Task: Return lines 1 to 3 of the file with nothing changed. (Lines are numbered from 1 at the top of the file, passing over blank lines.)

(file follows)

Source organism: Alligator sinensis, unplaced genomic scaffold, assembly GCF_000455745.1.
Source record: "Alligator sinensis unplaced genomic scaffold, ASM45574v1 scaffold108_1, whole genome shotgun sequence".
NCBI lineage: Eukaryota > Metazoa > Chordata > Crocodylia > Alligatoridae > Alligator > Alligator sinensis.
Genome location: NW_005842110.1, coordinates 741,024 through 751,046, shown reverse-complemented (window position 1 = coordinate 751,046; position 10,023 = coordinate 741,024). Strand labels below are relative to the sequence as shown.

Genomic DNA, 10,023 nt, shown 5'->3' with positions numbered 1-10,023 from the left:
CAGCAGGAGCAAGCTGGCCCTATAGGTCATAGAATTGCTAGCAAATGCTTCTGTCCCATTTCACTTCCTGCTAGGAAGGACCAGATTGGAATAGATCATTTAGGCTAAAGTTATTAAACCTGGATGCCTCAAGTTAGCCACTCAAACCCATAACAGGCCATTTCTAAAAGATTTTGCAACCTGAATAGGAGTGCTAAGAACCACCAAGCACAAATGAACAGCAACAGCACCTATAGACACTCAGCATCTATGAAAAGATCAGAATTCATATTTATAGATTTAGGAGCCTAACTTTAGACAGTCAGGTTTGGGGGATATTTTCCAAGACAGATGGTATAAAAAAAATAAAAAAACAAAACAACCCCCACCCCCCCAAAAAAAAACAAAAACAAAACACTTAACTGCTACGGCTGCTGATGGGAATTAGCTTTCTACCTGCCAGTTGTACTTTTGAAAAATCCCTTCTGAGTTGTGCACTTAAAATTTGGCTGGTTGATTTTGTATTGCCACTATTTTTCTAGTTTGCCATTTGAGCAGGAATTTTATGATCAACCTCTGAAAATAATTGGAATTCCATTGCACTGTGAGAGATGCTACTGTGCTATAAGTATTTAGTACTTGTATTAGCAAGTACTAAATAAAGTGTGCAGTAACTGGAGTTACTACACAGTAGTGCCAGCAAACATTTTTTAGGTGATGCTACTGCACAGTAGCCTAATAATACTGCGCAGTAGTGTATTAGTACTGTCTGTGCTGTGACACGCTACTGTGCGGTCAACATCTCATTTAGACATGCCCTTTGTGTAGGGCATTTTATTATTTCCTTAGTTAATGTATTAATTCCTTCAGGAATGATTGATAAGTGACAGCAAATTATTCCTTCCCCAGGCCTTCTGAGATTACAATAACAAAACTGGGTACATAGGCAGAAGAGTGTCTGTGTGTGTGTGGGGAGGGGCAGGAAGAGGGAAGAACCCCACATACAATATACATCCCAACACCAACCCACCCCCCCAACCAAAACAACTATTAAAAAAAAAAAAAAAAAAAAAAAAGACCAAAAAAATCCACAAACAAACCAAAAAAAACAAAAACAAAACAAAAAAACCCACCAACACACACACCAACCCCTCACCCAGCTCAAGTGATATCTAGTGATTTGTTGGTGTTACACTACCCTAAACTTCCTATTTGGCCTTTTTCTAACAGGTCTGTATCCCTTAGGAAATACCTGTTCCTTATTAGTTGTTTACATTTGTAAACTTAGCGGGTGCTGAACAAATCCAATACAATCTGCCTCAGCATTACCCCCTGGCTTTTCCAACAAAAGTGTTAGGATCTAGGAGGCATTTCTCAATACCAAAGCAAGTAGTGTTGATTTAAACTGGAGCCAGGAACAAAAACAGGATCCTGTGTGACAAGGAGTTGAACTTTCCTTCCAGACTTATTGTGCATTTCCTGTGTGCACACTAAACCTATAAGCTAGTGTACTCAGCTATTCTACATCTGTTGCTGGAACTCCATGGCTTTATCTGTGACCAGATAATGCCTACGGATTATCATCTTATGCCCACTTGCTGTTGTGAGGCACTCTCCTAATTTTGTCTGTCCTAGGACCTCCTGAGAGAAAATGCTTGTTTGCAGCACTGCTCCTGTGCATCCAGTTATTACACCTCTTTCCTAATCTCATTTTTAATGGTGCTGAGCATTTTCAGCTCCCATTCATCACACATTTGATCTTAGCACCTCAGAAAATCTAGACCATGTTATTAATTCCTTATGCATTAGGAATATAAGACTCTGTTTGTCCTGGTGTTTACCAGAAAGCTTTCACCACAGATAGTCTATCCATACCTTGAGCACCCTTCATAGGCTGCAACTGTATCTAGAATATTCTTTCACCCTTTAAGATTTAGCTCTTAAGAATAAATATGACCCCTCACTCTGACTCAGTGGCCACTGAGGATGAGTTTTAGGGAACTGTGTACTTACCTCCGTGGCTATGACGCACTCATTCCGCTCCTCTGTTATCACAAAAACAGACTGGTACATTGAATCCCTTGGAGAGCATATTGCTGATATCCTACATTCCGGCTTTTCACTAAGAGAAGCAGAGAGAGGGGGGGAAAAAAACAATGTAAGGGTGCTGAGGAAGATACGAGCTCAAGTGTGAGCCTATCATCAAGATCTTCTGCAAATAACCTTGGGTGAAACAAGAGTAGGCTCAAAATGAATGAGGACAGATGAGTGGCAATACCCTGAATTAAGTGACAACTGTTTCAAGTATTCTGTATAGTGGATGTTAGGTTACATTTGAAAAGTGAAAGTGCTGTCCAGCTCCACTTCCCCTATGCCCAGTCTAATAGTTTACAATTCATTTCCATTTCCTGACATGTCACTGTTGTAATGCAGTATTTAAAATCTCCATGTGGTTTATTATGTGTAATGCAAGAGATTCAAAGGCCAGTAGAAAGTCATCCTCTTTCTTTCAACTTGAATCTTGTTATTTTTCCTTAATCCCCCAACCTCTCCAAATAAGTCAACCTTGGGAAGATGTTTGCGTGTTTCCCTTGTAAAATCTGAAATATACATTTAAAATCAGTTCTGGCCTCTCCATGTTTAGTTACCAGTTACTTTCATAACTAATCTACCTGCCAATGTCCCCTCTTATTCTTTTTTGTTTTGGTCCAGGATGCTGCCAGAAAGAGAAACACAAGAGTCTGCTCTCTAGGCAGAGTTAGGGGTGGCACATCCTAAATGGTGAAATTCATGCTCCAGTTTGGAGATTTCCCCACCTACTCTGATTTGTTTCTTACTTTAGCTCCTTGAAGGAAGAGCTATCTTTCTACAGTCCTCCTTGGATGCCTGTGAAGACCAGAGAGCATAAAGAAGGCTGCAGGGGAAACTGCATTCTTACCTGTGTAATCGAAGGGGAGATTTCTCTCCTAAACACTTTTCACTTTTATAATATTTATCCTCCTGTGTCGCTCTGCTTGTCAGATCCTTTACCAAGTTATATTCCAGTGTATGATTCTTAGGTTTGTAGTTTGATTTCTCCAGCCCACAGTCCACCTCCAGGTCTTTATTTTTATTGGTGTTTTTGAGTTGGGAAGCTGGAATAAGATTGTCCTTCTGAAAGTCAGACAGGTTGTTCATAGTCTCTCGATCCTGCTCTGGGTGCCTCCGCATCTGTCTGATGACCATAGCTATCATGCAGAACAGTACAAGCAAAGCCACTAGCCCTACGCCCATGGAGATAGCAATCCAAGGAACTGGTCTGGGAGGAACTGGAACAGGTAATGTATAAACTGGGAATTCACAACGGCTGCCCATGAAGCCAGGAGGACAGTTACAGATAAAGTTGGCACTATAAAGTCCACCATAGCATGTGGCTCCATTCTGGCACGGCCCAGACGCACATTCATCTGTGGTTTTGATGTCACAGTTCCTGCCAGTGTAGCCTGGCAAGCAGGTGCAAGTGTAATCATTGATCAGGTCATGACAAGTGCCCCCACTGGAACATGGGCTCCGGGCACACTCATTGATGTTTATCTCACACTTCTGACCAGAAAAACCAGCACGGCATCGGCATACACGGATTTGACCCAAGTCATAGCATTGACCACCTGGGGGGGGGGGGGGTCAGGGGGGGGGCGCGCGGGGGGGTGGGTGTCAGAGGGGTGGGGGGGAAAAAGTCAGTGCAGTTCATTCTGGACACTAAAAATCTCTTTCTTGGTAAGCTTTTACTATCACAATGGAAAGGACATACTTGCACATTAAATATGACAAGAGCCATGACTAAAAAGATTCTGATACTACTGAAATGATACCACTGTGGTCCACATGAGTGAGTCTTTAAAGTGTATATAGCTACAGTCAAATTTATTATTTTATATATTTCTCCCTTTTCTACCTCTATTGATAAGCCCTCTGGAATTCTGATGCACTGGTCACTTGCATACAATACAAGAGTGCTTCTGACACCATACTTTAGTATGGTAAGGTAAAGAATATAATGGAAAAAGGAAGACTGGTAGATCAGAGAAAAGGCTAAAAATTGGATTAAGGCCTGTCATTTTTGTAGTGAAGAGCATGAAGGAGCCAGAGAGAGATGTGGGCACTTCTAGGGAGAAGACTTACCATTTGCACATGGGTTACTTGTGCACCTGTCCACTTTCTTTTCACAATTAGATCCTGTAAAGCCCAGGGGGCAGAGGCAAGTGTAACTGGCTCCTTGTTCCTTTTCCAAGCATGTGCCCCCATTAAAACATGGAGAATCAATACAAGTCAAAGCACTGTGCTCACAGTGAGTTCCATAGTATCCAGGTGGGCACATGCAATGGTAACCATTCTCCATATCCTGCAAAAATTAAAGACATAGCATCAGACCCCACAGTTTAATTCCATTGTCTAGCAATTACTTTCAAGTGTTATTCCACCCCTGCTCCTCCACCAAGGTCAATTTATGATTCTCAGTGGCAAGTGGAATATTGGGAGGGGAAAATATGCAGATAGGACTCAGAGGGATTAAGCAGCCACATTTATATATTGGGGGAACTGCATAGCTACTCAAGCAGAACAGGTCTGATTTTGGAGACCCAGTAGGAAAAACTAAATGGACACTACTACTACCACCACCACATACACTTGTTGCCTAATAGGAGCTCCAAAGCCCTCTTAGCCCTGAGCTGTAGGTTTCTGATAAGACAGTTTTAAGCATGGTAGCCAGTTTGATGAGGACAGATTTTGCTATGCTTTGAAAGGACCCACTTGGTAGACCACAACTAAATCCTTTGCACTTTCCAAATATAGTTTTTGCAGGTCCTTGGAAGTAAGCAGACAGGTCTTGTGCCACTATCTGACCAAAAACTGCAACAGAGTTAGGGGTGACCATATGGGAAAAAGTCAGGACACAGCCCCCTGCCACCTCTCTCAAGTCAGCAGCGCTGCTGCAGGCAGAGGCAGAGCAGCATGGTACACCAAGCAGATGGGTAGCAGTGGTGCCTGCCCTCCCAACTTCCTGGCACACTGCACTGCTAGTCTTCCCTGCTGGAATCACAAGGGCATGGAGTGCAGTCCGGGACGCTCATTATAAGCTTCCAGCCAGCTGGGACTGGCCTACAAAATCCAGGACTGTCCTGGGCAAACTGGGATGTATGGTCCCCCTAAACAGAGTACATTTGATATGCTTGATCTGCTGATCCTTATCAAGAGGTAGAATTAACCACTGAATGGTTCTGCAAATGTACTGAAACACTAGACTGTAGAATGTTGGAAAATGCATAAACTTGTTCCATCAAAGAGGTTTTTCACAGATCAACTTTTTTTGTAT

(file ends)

Source organism: Alligator sinensis, unplaced genomic scaffold, assembly GCF_000455745.1.
Source record: "Alligator sinensis unplaced genomic scaffold, ASM45574v1 scaffold108_1, whole genome shotgun sequence".
NCBI lineage: Eukaryota > Metazoa > Chordata > Crocodylia > Alligatoridae > Alligator > Alligator sinensis.